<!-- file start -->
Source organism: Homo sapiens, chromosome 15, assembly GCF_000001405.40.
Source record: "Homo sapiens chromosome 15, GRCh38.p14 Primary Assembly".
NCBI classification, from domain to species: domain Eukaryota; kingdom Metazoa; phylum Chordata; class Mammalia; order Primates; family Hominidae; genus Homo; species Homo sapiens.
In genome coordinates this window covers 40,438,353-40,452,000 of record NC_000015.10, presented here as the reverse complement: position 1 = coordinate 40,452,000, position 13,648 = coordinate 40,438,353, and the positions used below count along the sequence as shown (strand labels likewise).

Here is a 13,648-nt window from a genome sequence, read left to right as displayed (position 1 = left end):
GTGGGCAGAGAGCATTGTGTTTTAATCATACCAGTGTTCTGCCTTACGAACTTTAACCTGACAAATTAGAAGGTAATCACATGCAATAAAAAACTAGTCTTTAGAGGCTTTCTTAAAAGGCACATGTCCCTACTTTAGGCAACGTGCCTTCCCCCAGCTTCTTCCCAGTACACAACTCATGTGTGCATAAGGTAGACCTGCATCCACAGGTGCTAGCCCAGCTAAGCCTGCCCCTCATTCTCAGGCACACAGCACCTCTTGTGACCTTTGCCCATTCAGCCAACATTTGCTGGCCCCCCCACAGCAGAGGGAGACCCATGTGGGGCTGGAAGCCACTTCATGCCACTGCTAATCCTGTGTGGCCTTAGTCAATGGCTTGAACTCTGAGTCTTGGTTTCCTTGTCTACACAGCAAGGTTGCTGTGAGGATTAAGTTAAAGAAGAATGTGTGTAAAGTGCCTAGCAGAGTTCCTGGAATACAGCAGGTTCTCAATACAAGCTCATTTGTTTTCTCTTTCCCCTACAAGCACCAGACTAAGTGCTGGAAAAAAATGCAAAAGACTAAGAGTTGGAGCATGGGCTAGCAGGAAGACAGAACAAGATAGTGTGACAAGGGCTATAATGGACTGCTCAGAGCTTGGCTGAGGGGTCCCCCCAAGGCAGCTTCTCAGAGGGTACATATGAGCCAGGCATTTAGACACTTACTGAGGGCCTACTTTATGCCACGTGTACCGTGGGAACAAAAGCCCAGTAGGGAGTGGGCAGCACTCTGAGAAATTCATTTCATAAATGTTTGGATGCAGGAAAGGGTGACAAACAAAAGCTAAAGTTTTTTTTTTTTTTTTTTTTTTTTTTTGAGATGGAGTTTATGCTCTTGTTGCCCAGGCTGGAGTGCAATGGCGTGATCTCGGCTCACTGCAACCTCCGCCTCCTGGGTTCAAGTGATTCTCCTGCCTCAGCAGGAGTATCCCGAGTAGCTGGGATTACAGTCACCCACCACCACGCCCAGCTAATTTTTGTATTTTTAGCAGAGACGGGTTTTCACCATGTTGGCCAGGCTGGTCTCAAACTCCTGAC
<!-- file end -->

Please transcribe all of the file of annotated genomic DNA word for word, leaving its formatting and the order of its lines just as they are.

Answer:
Source organism: Homo sapiens, chromosome 15, assembly GCF_000001405.40.
Source record: "Homo sapiens chromosome 15, GRCh38.p14 Primary Assembly".
NCBI classification, from domain to species: domain Eukaryota; kingdom Metazoa; phylum Chordata; class Mammalia; order Primates; family Hominidae; genus Homo; species Homo sapiens.
In genome coordinates this window covers 40,438,353-40,452,000 of record NC_000015.10, presented here as the reverse complement: position 1 = coordinate 40,452,000, position 13,648 = coordinate 40,438,353, and the positions used below count along the sequence as shown (strand labels likewise).

Here is a 13,648-nt window from a genome sequence, read left to right as displayed (position 1 = left end):
GTGGGCAGAGAGCATTGTGTTTTAATCATACCAGTGTTCTGCCTTACGAACTTTAACCTGACAAATTAGAAGGTAATCACATGCAATAAAAAACTAGTCTTTAGAGGCTTTCTTAAAAGGCACATGTCCCTACTTTAGGCAACGTGCCTTCCCCCAGCTTCTTCCCAGTACACAACTCATGTGTGCATAAGGTAGACCTGCATCCACAGGTGCTAGCCCAGCTAAGCCTGCCCCTCATTCTCAGGCACACAGCACCTCTTGTGACCTTTGCCCATTCAGCCAACATTTGCTGGCCCCCCCACAGCAGAGGGAGACCCATGTGGGGCTGGAAGCCACTTCATGCCACTGCTAATCCTGTGTGGCCTTAGTCAATGGCTTGAACTCTGAGTCTTGGTTTCCTTGTCTACACAGCAAGGTTGCTGTGAGGATTAAGTTAAAGAAGAATGTGTGTAAAGTGCCTAGCAGAGTTCCTGGAATACAGCAGGTTCTCAATACAAGCTCATTTGTTTTCTCTTTCCCCTACAAGCACCAGACTAAGTGCTGGAAAAAAATGCAAAAGACTAAGAGTTGGAGCATGGGCTAGCAGGAAGACAGAACAAGATAGTGTGACAAGGGCTATAATGGACTGCTCAGAGCTTGGCTGAGGGGTCCCCCCAAGGCAGCTTCTCAGAGGGTACATATGAGCCAGGCATTTAGACACTTACTGAGGGCCTACTTTATGCCACGTGTACCGTGGGAACAAAAGCCCAGTAGGGAGTGGGCAGCACTCTGAGAAATTCATTTCATAAATGTTTGGATGCAGGAAAGGGTGACAAACAAAAGCTAAAGTTTTTTTTTTTTTTTTTTTTTTTTTTTGAGATGGAGTTTATGCTCTTGTTGCCCAGGCTGGAGTGCAATGGCGTGATCTCGGCTCACTGCAACCTCCGCCTCCTGGGTTCAAGTGATTCTCCTGCCTCAGCAGGAGTATCCCGAGTAGCTGGGATTACAGTCACCCACCACCACGCCCAGCTAATTTTTGTATTTTTAGCAGAGACGGGTTTTCACCATGTTGGCCAGGCTGGTCTCAAACTCCTGAC